About San Diego Minato School
MINATO SCHOOL PROFILE
Minato School, a non-profit school, is dedicated to providing students living in the San Diego area, with a supplementary education taught in the Japanese language and Japanese style of teaching.
Subjects covered under the supplementary education program include Japanese language, mathematics, social studies and science. These subjects are taught exclusively in the Japanese language.
Minato School opens its door to all students who are able to speak and read the Japanese language at each grade level based on their age.
Purpose of school establishment
The purpose of Minato School is to teach major subjects in the Japanese language with an emphasis on Japanese culture.
School education goals are to raise
- Children who think and create by themselves
- Children who can do things with their own strength
- Children who value themselves and their friends
- Children who understand Japanese and American cultures
- Children with the ability to think and make judgments on their own
Features of our school
- Classes according to the Japanese curriculum are conducted every Saturday in the Japanese language using Japanese textbooks.
- Because the lesson time is limited, we have made a teaching plan so that students can acquire basic scholastic ability.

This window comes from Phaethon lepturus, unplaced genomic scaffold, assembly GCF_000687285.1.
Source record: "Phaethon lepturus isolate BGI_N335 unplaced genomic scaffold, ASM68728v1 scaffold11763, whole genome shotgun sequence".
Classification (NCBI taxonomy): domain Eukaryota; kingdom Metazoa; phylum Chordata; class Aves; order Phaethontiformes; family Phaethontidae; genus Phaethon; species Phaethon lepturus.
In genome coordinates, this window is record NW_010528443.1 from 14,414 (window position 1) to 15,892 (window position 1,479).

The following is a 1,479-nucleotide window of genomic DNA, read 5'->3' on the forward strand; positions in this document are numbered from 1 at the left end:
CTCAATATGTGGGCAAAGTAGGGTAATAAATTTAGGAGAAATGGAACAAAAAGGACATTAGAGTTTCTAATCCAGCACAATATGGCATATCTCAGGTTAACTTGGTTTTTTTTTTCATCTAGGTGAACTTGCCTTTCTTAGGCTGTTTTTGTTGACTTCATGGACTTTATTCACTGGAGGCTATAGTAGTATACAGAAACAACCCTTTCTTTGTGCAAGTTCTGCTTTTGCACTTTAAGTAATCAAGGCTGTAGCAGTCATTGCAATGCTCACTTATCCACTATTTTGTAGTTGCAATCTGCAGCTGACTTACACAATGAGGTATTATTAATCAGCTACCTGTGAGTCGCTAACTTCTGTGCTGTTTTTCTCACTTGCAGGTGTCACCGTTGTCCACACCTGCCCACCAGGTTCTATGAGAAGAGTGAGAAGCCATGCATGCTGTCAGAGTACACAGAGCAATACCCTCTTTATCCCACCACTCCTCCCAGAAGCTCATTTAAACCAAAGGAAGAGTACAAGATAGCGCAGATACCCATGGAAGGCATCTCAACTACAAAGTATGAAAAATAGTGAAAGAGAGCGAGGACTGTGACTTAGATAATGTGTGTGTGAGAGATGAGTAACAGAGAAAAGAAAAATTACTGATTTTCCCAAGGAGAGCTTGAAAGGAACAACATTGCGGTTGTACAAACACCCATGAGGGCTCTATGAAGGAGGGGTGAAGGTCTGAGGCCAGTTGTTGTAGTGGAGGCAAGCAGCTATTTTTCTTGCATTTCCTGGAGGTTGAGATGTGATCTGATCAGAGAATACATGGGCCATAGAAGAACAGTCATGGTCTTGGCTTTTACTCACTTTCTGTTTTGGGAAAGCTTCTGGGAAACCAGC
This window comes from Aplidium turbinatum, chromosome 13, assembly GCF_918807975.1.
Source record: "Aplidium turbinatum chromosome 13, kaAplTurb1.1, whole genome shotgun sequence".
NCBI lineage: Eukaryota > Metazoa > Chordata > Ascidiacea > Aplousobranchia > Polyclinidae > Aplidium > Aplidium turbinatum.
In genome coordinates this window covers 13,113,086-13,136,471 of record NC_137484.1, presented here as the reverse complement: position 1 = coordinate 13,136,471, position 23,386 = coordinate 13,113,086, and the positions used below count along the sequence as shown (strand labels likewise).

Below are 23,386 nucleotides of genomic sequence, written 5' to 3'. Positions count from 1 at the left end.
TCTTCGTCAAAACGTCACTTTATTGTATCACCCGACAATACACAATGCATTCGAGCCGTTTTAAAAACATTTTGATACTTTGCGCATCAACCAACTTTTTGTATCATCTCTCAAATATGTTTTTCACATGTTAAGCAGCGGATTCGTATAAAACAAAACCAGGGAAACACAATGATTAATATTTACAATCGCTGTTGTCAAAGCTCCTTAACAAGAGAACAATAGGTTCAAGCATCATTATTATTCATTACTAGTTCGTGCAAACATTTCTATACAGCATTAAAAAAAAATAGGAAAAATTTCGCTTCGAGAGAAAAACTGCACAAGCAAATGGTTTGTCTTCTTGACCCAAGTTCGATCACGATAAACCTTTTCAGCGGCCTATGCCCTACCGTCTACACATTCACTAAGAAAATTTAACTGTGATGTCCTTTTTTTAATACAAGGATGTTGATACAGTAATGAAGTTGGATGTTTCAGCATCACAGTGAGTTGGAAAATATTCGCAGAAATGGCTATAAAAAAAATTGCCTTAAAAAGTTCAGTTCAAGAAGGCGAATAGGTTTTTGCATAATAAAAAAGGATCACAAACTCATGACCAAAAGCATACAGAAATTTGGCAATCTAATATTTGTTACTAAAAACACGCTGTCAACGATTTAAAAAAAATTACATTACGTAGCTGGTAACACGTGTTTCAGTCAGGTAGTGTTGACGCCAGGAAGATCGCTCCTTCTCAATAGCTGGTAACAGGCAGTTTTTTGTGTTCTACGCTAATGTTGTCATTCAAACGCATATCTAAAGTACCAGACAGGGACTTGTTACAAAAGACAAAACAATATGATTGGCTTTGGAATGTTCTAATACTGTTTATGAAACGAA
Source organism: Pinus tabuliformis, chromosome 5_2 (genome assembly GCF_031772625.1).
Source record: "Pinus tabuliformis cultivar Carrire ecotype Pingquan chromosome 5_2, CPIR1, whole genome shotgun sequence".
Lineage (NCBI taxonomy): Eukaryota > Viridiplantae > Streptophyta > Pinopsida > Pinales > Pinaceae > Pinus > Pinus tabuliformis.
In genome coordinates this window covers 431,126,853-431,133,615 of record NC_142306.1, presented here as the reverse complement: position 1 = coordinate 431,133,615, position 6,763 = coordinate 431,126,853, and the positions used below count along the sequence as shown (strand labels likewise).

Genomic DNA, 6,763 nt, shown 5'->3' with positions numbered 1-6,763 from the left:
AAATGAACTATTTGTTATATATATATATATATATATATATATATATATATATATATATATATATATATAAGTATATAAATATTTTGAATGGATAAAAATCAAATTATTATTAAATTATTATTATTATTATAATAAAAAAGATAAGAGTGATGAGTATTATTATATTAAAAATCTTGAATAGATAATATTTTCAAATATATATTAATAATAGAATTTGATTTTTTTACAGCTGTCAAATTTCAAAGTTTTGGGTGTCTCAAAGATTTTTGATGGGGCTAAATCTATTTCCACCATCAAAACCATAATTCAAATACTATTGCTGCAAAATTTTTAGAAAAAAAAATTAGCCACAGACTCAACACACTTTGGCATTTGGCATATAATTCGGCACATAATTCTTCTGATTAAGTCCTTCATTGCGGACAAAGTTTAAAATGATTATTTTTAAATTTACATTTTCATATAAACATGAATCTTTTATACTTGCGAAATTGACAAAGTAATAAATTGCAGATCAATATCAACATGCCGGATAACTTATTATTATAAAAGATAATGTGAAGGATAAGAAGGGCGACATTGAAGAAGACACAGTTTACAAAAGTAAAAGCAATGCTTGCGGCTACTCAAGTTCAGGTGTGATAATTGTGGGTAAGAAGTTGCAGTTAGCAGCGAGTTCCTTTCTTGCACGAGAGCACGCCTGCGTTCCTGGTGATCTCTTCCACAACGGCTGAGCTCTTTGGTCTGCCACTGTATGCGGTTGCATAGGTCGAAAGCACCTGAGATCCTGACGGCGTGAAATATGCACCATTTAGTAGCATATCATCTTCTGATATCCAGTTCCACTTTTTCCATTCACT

- In school life, we provide guidance that incorporate Japanese school culture as much as possible.
- The school and family unite and provide guidance and cooperation so that children can be educated.
Minato School holds classes once a week on Saturday, excluding designated vacation weeks.
Minato School consists of
- Elementary school for ages 7-12
- Middle school for ages 13-15
- High school for ages 16-18
In oder to increase teaching efficiency, the number of students in each classroom is well managed.
Occasionally, music lessons and physical education are added as extracurricular activities to develop student’s aesthetics and physical training.
Annually, Minato School holds a sports day event to nurture the spirit of “teamwork” and “cooperation” among students.